Thursday, 16 January 2014

Ballet Black Insight

Insight evening: Ballet Black, Clore Studio @ ROH – reviewed on 10th January

At last year's insight evening, Ballet Black Director Cassa Pancho said that although her company was set up to promote the work of UK black and ethnic minority dancers, it had become equally well-known for its creation of exciting new ballets by both upcoming and more experienced choreographers. Now 12 years old and an associate company of the Royal Opera House, Ballet Black is in great shape, and its latest triple bill (at the Linbury Studio Theatre, 25 February - 4 March) will feature work by Arthur Pita, Christopher Marney and Martin Lawrance.

It was the former who rehearsed his version of Shakespeare's A Midsummer Night's Dream at the insight evening last week. "I have been creating a lot of dark work so I wanted to do something a bit more light-hearted and fun. I'm not a big fan of Shakespeare but his writing lends itself really well to dance. Plus everyone knows the stories and what to expect which is easier when creating narrative work."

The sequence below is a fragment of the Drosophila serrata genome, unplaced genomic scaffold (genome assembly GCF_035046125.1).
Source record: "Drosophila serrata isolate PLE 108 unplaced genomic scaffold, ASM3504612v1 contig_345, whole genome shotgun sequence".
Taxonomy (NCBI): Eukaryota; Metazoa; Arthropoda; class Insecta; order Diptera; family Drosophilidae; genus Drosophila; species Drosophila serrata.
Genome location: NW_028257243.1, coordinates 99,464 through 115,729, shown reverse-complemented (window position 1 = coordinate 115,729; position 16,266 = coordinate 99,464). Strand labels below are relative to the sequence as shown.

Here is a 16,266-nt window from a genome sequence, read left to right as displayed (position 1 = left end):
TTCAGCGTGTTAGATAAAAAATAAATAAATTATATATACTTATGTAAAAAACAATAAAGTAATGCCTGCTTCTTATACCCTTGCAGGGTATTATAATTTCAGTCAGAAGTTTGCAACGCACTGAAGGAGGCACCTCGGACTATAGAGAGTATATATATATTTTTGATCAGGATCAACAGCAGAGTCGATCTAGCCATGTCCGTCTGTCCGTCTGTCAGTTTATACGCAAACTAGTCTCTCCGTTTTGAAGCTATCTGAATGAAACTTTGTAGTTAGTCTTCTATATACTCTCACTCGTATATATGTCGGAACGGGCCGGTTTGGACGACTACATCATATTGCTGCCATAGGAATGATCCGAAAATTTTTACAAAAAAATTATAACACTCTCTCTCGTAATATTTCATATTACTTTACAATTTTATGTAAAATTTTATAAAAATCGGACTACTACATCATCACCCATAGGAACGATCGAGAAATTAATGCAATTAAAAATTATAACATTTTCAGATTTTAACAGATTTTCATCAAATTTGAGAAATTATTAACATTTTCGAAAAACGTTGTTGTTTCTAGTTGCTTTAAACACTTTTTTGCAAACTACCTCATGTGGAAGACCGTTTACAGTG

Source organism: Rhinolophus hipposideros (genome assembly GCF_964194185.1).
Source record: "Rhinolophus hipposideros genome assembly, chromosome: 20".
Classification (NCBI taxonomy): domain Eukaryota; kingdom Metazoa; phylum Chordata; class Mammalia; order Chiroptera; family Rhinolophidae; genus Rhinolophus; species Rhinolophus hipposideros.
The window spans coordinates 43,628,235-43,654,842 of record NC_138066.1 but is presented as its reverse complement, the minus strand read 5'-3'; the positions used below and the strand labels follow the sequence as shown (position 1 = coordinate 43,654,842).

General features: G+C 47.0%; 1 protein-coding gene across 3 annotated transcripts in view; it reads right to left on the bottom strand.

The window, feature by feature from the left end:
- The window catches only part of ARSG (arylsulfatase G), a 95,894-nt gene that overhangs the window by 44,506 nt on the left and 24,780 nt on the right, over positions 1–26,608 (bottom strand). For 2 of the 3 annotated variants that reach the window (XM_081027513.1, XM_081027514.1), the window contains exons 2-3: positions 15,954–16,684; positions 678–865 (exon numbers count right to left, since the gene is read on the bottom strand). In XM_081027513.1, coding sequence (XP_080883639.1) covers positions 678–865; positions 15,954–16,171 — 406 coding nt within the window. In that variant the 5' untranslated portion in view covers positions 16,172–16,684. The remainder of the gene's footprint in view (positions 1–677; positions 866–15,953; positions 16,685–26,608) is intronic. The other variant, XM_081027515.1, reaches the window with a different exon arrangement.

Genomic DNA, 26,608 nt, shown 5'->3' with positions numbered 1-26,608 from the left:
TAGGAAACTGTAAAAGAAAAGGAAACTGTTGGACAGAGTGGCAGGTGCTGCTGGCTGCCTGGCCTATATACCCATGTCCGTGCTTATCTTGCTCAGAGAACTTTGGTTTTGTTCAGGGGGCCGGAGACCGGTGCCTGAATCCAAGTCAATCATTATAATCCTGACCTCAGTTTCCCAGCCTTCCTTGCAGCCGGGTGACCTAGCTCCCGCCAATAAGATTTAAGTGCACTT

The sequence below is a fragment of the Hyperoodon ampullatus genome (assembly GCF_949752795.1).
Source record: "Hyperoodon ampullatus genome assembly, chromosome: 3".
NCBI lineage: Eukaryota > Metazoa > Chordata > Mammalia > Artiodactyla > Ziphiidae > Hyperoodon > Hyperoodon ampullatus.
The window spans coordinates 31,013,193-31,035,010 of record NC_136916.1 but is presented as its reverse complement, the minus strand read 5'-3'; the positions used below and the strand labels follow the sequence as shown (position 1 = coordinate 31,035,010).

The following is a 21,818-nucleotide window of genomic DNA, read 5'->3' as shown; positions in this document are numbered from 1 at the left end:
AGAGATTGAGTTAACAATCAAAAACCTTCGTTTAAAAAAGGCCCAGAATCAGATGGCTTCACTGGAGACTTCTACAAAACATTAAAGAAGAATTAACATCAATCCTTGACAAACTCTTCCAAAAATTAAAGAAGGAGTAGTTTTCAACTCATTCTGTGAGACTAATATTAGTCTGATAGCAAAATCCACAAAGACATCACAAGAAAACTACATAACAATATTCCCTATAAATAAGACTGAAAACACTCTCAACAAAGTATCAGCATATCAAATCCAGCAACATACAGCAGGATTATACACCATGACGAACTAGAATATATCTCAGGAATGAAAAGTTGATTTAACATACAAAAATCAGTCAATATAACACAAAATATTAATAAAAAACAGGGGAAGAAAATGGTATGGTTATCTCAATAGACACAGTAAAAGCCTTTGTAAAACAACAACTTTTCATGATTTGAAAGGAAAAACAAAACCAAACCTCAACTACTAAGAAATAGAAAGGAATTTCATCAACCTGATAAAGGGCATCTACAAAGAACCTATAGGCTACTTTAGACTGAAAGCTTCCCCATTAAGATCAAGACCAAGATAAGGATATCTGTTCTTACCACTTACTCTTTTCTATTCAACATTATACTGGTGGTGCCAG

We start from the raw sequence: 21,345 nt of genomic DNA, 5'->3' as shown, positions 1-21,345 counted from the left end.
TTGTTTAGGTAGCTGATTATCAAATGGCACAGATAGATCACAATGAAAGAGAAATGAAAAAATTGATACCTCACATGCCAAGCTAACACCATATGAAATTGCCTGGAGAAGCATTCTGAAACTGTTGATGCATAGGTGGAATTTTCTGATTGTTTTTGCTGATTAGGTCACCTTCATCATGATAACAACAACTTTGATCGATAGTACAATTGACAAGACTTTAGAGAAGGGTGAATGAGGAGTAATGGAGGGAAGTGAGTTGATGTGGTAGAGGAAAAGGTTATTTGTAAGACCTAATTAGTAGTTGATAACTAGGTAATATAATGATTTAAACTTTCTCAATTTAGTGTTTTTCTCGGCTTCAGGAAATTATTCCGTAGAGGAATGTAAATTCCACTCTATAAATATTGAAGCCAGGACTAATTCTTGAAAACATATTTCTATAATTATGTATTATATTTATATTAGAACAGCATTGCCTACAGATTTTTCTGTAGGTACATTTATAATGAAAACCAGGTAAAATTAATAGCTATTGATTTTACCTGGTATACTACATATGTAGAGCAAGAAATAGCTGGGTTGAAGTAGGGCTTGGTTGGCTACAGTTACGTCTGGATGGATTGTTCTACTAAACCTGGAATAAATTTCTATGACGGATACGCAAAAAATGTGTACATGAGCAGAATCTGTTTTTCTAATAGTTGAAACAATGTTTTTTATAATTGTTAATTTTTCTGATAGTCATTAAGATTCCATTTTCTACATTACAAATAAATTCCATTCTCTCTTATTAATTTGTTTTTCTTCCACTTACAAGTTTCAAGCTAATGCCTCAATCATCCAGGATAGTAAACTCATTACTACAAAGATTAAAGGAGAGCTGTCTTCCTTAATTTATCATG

Pita's A Dream within a Midsummer Night's Dream turns the original tale on its head, with a female Puck character wearing Boy Scout uniform and gay affairs between both Oberon and Lysander and Helena and Hermia. But Pita is also including the traditional classical ballet elements of tiaras and tutus: "I wanted the girls to feel like real ballerinas. They've never got to dance in tutus with Ballet Black before."

Pita rehearsed Cira Robinson and Damien Johnson as Titania and the donkey in a duet where Titania has just awoken feeling "drugged up and lustful". He encouraged Robinson to dance with her eyes closed to convey her character's sense of sleepiness, even though much of his choreography involved off-balance poses and tricky lifts.

An opening solo for Robinson also had to be added as Pita had been forced to change the accompanying track after he was refused permission for his first choice. (This had been a song from the film 'Mary Poppins' that was somewhat shorter in length than its replacement. Interestingly though, Pita tends to plan his movement ideas before choosing music, so choreography is not robustly linked to its music.)

Having seen (and loved) The Metamorphosis, Pita's fabulously contorted and engaging tale of a man who is transformed into an insect, I will be very interested to see how this Dream turns out in performance. But whether it is a success or not, it is always a joy to see the small-in-size but big-in-power Ballet Black onstage.

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